Re: Braille on the QuickTips card?

I agree with Gregory.

It is most important to be able to identify the card. But since most of the
information on it is repeated on the WAI website, (among other things it says
"look at the WAI website for full detail" or something like that) if we can
also put the URI on it the card will be substantially more useful to someone
who does not already know how to find us.

Charles McCN

On Thu, 28 Oct 1999, Gregory J. Rosmaita wrote:

  aloha, mokrane!
  the one missing element in your summation of the issue is that -- if the QT
  card has the URI for WAI web space embossed upon it, then it can also be used
  _BY_ a blind person, not just as a means of identification, but as a pointer to
  WAI web space...
  it's not merely a question of identity (although that does enter into it), but
  of making information available to the widest possible audience, and if we can
  incorporate braille (as max suggested), symbolic content (as johathan has
  suggested), and large print (possible if we adapt charles' proposal that we use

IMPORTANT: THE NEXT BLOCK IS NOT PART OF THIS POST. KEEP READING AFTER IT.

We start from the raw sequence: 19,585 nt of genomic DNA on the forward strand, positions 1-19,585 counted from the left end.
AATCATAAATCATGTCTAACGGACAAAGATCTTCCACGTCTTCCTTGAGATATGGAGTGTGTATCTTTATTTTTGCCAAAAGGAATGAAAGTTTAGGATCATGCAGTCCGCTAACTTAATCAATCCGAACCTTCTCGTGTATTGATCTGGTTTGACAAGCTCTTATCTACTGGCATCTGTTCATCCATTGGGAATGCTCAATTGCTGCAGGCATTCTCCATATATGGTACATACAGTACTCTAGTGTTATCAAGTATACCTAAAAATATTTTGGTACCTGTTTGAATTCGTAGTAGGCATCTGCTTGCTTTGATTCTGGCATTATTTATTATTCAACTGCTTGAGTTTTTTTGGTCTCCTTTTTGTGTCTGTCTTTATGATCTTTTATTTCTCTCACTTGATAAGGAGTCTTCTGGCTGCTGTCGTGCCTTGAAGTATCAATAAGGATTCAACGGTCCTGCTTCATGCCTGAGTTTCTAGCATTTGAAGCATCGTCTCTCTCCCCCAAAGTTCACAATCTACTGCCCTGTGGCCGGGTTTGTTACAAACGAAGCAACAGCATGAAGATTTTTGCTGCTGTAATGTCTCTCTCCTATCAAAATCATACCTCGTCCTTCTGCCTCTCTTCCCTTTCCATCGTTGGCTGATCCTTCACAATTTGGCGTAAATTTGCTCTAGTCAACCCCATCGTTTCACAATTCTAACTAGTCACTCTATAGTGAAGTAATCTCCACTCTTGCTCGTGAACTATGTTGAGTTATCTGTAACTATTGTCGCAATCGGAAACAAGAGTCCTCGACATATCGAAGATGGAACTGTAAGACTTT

a folding card, such as those commonly used by agencies for the blind here in
  the states), then the cards are more useful to more people...
  Mokrane wrote:
  >What is at stake here ? in my view what matters is being able to identify
  >the QT card against the many other cards one holds.
  >So the way you call it is not that important :  the blind holder knows he
  >has the QT card, and any brailled  name - WAI, Quick, Tip, QT - will help
  >to identify it against the other cards. 
  He that lives on Hope, dies farting
       -- Benjamin Franklin, Poor Richard's Almanack, 1763
  Gregory J. Rosmaita <>
     WebMaster and Minister of Propaganda, VICUG NYC

--Charles McCathieNevile  
phone: +1 617 258 0992
W3C Web Accessibility Initiative
MIT/LCS  -  545 Technology sq., Cambridge MA, 02139,  USA

Received on Thursday, 28 October 1999 10:20:09 UTC